Immigration reform

I would like to work toward comprehensive reform, but I’m thinking it might be more realistic to work on smaller projects. There is a proposed bill for making exceptions for Afghan refugees, (Afghan Adjustment Act) which is great. AOC mentioned recently that the government should fast-track getting work permits to asylum seekers who are in the country waiting for asylum status rulings. I agree, and think that an expansion and extension of work visas more broadly is worth a try. I would like to see a similar movement with student visas and family green cards.

What do you think? What should we work on first?

How should we approach the border prisons? How can we work toward simplifying the asylum seeking process, getting more judges down there, and helping people find proper housing and jobs?


Until we get the money out of politics there’s no way to do anything about the major problems in this country. We need to spend all our time and resources on this one goal.

Actually, I have an idea for immigration reform that involes labor/employment reforms to help the system/process to become more fair. I would really like to know your opinion about this.

I’m a bit older, so the things in my idea here are based on things that I lived through.

Here we go:

The solution to the immigration problems is clearly not razor wire fences and killing people along the border.

I believe the solution that would reduce costs while being the most just would be the following:

  1. Use a Reagan era policy of amnesty for all of the migrants and their families that are already in the United States. Reagan did this for the Salvadorians during his administration. The realization that he apparently had was that we could not effectively round up these millions of people effectively – so it was cheaper to just let them stay.

  2. As a part of the amnesty, pass DACA. This is too obvious, so I will say nothing more about it, here.

  3. Roll back a Reagan era policy: Before the Reagan administration, I remember having to fill out a declaration form that included me entering my Social Security Number declaring that I am legally authorized to work in the United States. The employer would then enter their own unique identifier onto the form and have it processed by some US government agency (The labor department? I don’t know for sure… I was young…). Given the time, the employer probably used a FAX machine to submit the data. The government apparently would verify that my SS# was correct and that I did in fact had authorization to work based on my immigration status, visa, or whatnot. If I was not authorized to work and the employer hired me anyway, the employer would be in trouble: Fines? Loss of tax status? I can’t remember exactly, but the key point here is that the employer had to pay the heavier legal price – not the employee.

As to #3 above, during the Reagan administration the laws were changed so that if the employer was found to have hired illegally, it were the workers that got rounded up and punished severely – not the employer. Before that it was the employers responsibility to use the reporting system to check valid working status.

That results in employers that actively advertise across the border that if someone wants work, all they have to do is get into the US and make their way to the employer. That could be in the middle of Montana, the Dakotas, anywhere. Field work, meat packing, anything.

The prize is just too enticing, in my opinion. Make $2-$3 per hour in your home country or make $7 per hour somewhere in the US.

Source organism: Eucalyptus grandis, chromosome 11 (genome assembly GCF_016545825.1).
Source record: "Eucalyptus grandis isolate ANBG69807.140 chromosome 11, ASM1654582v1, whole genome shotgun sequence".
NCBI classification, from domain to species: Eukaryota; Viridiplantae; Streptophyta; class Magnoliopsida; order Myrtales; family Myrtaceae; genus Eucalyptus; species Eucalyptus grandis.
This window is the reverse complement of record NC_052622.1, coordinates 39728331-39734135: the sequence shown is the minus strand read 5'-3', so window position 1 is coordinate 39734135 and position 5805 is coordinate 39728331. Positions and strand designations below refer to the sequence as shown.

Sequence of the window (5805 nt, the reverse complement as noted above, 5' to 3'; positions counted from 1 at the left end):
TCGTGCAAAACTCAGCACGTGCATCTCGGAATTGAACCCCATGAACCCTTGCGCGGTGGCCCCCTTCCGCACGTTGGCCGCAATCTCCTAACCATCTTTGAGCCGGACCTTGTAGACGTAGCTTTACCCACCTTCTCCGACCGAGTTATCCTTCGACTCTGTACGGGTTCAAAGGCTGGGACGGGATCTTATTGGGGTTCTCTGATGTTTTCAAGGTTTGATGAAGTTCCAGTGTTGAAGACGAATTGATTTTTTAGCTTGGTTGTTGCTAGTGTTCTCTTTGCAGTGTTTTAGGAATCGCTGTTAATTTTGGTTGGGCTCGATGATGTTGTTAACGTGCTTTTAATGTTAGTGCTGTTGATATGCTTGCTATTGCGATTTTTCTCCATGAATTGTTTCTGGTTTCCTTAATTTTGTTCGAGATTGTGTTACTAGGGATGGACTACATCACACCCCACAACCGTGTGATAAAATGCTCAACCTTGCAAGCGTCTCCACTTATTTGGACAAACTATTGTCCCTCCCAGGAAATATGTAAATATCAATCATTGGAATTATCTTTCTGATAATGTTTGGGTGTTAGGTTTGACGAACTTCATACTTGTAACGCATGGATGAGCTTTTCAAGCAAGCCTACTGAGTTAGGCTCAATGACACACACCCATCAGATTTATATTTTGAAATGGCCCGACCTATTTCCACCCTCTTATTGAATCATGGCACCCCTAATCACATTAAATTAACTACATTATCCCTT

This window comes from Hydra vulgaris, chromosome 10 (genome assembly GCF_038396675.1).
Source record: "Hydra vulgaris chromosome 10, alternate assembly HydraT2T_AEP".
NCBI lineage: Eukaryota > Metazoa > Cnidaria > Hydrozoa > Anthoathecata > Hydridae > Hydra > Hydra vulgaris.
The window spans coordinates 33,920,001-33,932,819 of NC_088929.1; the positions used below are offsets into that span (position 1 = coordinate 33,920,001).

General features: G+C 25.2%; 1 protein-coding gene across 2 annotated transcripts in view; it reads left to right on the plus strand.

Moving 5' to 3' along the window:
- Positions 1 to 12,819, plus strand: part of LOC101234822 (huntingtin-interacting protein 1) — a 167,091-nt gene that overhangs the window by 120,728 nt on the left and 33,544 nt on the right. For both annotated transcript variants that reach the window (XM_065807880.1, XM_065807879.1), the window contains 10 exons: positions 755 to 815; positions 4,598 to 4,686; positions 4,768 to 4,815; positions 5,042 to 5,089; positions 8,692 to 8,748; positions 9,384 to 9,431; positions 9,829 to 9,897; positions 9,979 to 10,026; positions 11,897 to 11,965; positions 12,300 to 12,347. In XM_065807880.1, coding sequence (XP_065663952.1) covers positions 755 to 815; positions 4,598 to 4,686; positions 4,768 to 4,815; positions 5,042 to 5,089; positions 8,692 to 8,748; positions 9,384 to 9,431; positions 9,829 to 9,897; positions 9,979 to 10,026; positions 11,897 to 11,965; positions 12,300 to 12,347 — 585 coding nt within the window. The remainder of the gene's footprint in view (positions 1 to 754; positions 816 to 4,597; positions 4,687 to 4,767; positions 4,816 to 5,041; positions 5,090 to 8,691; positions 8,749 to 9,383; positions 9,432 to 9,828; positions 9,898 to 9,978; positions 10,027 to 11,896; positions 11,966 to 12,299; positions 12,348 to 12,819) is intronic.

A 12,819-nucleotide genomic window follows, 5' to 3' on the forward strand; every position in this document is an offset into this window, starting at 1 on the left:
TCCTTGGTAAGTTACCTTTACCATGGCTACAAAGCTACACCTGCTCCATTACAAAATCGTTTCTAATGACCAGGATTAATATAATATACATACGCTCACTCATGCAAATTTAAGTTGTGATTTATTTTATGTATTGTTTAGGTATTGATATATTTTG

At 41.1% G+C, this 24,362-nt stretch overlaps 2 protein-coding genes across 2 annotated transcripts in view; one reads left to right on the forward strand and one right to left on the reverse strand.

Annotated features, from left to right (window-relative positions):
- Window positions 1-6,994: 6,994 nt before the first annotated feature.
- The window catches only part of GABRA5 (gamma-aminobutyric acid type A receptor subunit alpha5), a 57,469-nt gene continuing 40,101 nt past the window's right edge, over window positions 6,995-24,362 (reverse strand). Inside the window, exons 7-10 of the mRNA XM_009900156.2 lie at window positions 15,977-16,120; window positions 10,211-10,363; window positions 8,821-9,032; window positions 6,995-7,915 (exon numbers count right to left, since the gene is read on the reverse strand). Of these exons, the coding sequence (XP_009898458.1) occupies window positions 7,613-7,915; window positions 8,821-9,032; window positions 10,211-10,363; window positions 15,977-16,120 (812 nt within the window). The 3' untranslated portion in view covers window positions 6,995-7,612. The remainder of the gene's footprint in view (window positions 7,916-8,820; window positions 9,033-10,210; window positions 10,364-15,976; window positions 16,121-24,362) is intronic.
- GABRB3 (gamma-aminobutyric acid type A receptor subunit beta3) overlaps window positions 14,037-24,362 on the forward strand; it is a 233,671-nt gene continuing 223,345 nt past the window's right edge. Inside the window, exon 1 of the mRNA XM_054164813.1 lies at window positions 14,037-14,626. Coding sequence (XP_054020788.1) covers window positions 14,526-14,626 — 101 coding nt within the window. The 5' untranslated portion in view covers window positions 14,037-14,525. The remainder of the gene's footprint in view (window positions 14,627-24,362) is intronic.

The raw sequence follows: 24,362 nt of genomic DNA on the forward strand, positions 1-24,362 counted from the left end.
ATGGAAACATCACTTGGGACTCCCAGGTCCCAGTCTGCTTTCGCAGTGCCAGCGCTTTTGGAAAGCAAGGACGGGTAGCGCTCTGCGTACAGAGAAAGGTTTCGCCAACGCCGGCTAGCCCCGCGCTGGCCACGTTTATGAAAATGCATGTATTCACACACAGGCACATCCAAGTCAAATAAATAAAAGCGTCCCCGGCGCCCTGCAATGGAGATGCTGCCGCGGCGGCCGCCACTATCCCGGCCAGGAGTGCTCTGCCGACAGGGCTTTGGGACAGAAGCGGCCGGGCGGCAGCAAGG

Well, that’s my idea.
I would really love to hear your opinions. :smile:

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We don’t have to wait until after we get money out of politics to solve immigration or any other policy goals.

We all, progressives and such, can walk and chew bubblegum at the same time. :wink:


To that end the way you protest is you make every issue that issue. The game should be if you are in a media space that has non-progressives, how few words can you have to use to tie XYZ subject to money in politics.

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Sorry but history tells us until we get money out of politics we get nowhere.

I honestly don’t buy your position.
You are simply proposing giving up on doing anything else until money is removed from politics.
That is exactly what the GOP, the corporate Dems, the mainstream media, etc. would want us to do – nothing. Not even build up proposals.

I am a Black American.
If your kind of thinking existed in the 1960s, then nothing of Civil Rights would have moved forward because people like you would have done nothing until money was removed from politics. Obviously, through our collective experience, we can see that things can get done.

Anyway, I would be interested to see your opinion on the OP’s proposal for immigration as well as my proposal for immigration – without being defeatist.

Buck up, friend! Give it a go! :smiley:


Thank you, fieldmouse, I like your suggestions.

Holding companies more accountable for how they deal with immigrant workers seems very important. If they have to show their paperwork and the labor department is actually making sure they do, then we have a very different situation. I would like to see more of the authority over immigration shift toward the labor department in general. I’m not sure how we on the outside can push for such a shift, but I’m on board for sure.

You said DACA is a no brainier, yet it’s under attack. Maybe we should start with DACA. I don’t have numbers, but I reckon most folks would vote in favor of it, and the big corporations won’t lose money, I don’t think, if we preserve it. I’m going to remind my representatives how I feel about defending DACA and remind the guy I’m supporting for congress of how popular it is.